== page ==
The skin-brightening ingredient that could transform your skin.
If you were to compile all your skincare products, chances are at least one of them would contain an alpha hydroxy acid. This active ingredient is one of the most widely studied in skincare, known for its ability to resurface and refine skin, and as one of the most effective exfoliants you can use.
But it’s also quite strong, so knowledge is power when it comes to incorporating it into your skincare routine. That’s why we’ve enlisted endota skin expert and education coordinator Kimberley Conboy to share what alpha hydroxy acids are, how they work, what they do for the skin, and how to use them for luminous results. Keep reading for these insights, and her top endota product recommendations.
So, what exactly are alpha hydroxy acids?
Kimberly explains that alpha hydroxy acids (often referred to as AHAs) are water-soluble molecules usually derived from natural ingredients like fruit, dairy or sugar cane. Their primary focus is to exfoliate, and they do this by melting the intercellular glue that holds our skin cells together, which increases the skin’s shedding process.
endota skin expert and education coordinator Kimberley Conboy explains that hyaluronic acid has a low molecular weight and is able to penetrate even the deepest layers of the skin, activating cellular regeneration in a natural and effective way.
Here, Kimberley breaks down some of the most common AHAs found in skincare.
- Glycolic Acid: Derived from sugar cane, glycolic acid is one of the original and most popular AHAs used in topical products.
- Lactic Acid: More gentle than glycolic, lactic acid is also widely used and derives from milk.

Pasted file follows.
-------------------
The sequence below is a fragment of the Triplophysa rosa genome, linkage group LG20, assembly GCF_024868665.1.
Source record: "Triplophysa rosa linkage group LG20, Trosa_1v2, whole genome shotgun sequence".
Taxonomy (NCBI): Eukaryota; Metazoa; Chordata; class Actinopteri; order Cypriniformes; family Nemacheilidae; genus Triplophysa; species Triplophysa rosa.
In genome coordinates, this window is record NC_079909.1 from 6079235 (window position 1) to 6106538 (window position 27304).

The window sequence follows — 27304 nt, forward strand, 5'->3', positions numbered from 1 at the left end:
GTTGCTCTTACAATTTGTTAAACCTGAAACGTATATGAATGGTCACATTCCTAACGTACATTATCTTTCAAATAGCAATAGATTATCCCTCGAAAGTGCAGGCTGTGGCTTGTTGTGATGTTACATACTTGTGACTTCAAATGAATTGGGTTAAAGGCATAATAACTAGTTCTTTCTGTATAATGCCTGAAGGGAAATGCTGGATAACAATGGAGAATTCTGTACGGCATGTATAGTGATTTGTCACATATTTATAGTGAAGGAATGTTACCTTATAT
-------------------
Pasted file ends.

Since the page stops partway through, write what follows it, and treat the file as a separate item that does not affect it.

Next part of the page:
- Mandelic Acid: Derived from bitter almonds.
- Tartaric Acid: Derived from grapes.
- Malic Acid: Derived from apples and pears.
- Citric Acid: Derived from citrus fruits.
What benefits do AHAs have on our skin?
AHAs work on the superficial layers of the epidermis, so they’re great for dry, dull and dehydrated complexions, explains Kimberley.
In simple terms, they dissolve the ‘glue’ that holds old cells together allowing them to be exfoliated away, revealing brighter, smoother skin underneath. And while they work quickly for immediate glow, AHAs are an amazing ingredient for anyone who wants to target dullness, pigmentation, fine lines or rough texture in the long term.
What’s the difference between an alpha and a beta hydroxy acid?
If you’ve heard of both alpha and beta hydroxy acids and are thinking, ‘Wait, what’s the difference?’, let us explain. In a nutshell, AHAs work on the outer layers of the skin to brighten and hydrate, while BHAs are oil-soluble and therefore can actively decongest clogged pores.
How can I incorporate AHAs into my routine?
When it comes to AHAs, it’s best to start slowly and build up a tolerance to see optimal results. They are found in a range of products, from cleansers to serums, so what you use will ultimately come down to your skin type, specific skincare concerns and your routine in general.